However, this palimpsest of tones provides real problems for the reader. The technique makes a valuable point, but rather at the expense of readability. Swathes of the book are told in a mock-simple style which is enjoyable and even witty to start with, but quickly becomes tiring. For example, this line occurs near the beginning:
“If you shed my blood, I shall be a martyr to the Lord”, said Zacharias, and that came true, because he was killed there and then.
It’s a decent punchline, but stories carried out in punchlines soon get tedious. The switches in tone are oddly off-putting, and mean that someone who really enjoys one stretch of the book might well be bored or irritated by other sections. This is surprising in a writer like Pullman, whose His Dark Materials trilogy has been praised for being enjoyable on several “levels.” Indeed, Pullman has prided himself on this quality, notably in a discussion with the philosopher Julian Baggini in which he described his hope that different readers can find value in his writing for different reasons. In The Good Man Jesus and the Scoundrel Christ the “levels” seem to be slapped down next to each other, rather than overlapping. If you don’t like one tone, you have to lump it and march through it to get to the next one.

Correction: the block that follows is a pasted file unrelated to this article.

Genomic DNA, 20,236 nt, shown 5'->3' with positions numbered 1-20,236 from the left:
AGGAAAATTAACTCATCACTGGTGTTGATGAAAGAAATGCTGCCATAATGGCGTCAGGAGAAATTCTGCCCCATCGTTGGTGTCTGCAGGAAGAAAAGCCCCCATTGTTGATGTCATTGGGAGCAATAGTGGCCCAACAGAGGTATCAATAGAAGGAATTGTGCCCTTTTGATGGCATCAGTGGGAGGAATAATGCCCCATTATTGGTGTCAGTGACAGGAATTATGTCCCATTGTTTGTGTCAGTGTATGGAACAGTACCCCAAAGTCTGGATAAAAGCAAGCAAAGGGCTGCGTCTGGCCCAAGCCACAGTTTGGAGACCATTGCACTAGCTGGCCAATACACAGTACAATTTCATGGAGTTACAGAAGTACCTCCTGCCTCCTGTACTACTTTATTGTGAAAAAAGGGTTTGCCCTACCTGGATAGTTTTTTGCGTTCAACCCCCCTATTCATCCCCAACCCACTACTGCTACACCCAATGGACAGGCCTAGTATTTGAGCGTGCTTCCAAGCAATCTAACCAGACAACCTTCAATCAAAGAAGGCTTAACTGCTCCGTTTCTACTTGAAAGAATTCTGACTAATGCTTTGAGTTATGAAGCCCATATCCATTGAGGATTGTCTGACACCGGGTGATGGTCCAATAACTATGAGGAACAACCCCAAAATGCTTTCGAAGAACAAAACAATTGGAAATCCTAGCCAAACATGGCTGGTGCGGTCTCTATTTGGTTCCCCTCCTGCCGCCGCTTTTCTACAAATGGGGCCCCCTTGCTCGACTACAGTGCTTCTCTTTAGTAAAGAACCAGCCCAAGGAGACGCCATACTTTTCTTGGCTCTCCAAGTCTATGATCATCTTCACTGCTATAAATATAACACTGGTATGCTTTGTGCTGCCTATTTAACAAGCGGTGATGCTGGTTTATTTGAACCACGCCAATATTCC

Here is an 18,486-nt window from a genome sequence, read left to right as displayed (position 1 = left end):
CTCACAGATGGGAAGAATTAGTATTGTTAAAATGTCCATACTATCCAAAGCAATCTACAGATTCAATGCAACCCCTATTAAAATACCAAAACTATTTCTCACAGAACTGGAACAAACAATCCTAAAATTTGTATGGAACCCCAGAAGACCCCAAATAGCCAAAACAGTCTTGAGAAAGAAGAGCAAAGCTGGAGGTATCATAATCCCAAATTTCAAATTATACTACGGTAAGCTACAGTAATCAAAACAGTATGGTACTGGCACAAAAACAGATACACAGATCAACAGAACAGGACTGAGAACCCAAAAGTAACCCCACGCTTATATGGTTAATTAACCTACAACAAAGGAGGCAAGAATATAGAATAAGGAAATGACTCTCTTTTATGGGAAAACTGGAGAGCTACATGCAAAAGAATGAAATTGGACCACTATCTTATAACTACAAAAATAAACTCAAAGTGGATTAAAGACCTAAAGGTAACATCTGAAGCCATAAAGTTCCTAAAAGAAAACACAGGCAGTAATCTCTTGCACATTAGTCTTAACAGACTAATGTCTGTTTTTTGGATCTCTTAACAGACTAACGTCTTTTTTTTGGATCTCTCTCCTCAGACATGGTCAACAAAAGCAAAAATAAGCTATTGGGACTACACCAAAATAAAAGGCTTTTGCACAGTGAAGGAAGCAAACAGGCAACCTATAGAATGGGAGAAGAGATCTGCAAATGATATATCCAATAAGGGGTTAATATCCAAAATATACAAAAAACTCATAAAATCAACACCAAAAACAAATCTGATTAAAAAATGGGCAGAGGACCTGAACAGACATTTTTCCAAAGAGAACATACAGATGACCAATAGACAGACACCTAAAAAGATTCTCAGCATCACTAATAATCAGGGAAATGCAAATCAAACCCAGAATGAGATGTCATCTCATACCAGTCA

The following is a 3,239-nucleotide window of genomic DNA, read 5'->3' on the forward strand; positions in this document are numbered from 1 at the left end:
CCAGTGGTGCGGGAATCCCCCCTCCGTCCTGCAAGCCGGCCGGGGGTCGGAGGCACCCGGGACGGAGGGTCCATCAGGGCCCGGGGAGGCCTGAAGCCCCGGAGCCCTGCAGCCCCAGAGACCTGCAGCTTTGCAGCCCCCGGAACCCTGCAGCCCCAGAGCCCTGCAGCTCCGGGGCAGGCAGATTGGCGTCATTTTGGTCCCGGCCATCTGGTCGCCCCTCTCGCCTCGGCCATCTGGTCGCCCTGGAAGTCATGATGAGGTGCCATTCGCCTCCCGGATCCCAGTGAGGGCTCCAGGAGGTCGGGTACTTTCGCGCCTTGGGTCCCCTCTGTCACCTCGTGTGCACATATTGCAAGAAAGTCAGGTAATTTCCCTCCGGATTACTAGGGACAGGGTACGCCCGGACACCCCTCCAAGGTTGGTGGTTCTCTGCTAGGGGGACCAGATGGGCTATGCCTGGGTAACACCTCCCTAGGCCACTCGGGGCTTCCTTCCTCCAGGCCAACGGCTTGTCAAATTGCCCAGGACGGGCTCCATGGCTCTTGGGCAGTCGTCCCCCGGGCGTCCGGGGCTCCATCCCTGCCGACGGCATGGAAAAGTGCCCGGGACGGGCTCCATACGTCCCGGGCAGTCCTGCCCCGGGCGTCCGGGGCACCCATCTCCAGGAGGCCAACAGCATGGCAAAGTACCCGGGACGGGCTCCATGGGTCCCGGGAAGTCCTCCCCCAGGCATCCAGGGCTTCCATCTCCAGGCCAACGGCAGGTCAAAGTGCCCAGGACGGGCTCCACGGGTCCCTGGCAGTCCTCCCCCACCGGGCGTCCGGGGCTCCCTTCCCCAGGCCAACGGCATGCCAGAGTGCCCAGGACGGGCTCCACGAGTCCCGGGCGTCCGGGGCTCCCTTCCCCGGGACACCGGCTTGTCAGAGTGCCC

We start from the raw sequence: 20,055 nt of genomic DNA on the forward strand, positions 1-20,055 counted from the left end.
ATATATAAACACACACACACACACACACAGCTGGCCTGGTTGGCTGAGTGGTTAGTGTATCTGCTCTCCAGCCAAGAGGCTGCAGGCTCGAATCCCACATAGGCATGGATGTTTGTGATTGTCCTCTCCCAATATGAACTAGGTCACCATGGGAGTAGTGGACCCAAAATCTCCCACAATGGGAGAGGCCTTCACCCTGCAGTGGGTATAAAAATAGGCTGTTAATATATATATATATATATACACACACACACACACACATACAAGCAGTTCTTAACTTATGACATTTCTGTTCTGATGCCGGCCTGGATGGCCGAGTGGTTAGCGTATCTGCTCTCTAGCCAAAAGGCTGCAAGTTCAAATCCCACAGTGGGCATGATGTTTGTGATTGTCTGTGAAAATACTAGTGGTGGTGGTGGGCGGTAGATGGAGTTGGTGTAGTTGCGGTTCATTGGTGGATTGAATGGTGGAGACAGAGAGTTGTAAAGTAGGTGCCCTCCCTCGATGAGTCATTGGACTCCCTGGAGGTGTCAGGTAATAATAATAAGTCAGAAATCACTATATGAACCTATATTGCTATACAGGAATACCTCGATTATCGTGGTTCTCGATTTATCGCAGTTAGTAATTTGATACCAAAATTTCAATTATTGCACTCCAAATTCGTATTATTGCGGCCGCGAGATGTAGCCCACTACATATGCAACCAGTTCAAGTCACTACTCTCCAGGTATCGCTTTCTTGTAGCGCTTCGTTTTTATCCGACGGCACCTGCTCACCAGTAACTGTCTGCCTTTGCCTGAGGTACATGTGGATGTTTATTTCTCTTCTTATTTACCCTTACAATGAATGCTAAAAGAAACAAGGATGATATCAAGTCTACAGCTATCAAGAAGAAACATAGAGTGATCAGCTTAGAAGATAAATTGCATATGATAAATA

The question of tone is perhaps most problematic when it comes to the villains. The Good Man Jesus and the Scoundrel Christ definitely has villains, with plots and deceit and cruel intentions. Unfortunately, you can spot them a mile off because they speak in lazy high-concept dialogue, calling people “my dear” and asking “Can I offer you some refreshment?” as if gesturing towards the drinks cabinet in their underground lair. It’s difficult to take characters seriously who can utter sentences like “It would be unfortunate if people believed his teachings to include a call to political action” without blushing.